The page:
C Programming

How and Why to do Bitwise AND in C?

The bitwise operators in computing are specifically designed to perform mathematical operations on the bit level. The six bitwise operators of the C programming language are “AND”, “OR”, “XOR”, “Complement”, “Left Shift”, and “Right Shift”. In this article, we will be discussing the bitwise “AND” operator of the C programming language.

Why to do Bitwise AND in the C Programming Language?

The bitwise “AND” operation of the C programming language is used to turn on a signal only if all the provided inputs are “1s”. Otherwise, if any one of the provided inputs is “0”, then the output of the “AND” operation will also be “0” i.e., the signal will be turned off. To understand the bitwise “AND” operator in the C programming language more logically, you will have to go through the next section of this guide.

How to do Bitwise AND in the C Programming Language?

To perform the bitwise AND operation in the C programming language, you can take a look at the following C program:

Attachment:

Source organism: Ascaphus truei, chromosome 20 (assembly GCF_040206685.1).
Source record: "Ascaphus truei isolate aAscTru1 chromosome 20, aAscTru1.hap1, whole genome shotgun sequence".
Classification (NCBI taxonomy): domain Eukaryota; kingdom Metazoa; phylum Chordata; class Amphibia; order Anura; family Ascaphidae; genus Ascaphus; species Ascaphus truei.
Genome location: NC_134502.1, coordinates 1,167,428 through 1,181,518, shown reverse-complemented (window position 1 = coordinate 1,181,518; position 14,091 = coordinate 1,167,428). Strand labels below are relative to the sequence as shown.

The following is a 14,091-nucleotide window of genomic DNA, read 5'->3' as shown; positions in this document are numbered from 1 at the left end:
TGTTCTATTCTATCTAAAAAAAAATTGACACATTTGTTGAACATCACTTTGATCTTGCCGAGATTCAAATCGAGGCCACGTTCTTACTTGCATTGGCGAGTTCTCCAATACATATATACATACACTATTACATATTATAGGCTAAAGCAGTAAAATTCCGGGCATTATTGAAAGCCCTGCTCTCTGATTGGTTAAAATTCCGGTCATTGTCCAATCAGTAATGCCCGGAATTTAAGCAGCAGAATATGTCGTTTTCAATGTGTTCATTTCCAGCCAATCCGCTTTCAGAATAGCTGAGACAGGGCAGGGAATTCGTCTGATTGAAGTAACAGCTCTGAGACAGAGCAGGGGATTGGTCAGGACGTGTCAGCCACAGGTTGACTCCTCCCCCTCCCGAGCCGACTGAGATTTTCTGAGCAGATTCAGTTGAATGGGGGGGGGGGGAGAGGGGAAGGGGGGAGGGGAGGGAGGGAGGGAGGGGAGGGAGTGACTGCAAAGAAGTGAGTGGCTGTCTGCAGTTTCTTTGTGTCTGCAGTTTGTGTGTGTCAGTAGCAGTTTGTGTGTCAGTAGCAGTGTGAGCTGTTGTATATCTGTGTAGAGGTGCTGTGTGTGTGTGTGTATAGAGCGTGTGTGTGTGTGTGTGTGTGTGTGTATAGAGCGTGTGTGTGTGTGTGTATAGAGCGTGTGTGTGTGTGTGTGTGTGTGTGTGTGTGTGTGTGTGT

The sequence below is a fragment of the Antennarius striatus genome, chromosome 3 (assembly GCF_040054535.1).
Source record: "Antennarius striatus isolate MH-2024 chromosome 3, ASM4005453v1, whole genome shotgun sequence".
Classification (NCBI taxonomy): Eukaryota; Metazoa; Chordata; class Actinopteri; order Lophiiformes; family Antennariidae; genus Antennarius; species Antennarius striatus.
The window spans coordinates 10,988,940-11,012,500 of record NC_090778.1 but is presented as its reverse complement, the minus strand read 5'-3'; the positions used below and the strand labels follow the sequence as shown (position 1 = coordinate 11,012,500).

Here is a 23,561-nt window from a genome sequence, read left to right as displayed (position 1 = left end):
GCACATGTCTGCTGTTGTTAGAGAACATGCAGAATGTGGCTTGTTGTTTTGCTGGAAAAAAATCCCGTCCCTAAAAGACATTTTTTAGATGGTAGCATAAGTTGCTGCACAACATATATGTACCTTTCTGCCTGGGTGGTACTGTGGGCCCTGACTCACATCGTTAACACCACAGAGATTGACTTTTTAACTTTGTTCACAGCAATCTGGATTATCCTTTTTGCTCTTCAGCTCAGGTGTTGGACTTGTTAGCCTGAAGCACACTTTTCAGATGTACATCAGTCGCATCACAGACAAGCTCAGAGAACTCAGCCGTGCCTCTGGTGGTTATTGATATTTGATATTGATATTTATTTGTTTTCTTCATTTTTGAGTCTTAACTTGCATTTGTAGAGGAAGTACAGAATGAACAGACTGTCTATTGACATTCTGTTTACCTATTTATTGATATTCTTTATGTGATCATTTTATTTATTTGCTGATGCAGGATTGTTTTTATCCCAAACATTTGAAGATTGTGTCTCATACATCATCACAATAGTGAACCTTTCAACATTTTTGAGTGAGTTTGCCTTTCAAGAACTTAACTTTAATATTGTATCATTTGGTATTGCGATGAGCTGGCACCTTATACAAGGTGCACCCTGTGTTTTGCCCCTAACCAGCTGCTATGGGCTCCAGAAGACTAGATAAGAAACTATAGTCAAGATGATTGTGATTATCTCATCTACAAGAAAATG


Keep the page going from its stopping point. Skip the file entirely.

In this program, we have first declared two integers, “x” and “y”, and have assigned them the values “14” and “6”. The binary equivalents of these two integers are “1110” and “0110” respectively. It means that the bitwise AND operation on these two numbers will render the binary number “0110” which is also equivalent to “6”. To perform this bitwise AND operation, we have simply used the ampersand symbol between the integers “x” and “y”.

After writing this simple program, we compiled it with the command shown below:

$ gcc and.c –o and

Then, to run this program, we executed the command that follows:

$ ./and

The output of this program shown in the image below depicts that our program has been executed correctly and successfully since the output turned out to be “6”, whose binary equivalent is “0110”. This means that our bitwise AND operation has been performed successfully.


This article was all about the bitwise “AND” operation of the C programming language. We first explained the significance of this bitwise operator. After that, we also shared how this operator actually works in the C programming language.

About the author

Ayesha Sajid

Ayesha Sajid has secured a Bachelor's degree in Computer Sciences and a Master's degree in Information Security. She is a technical content writer by profession who has around four years of experience in working with Windows and different flavors of the Linux operating system. She also has a keen interest in exploring the latest technology trends.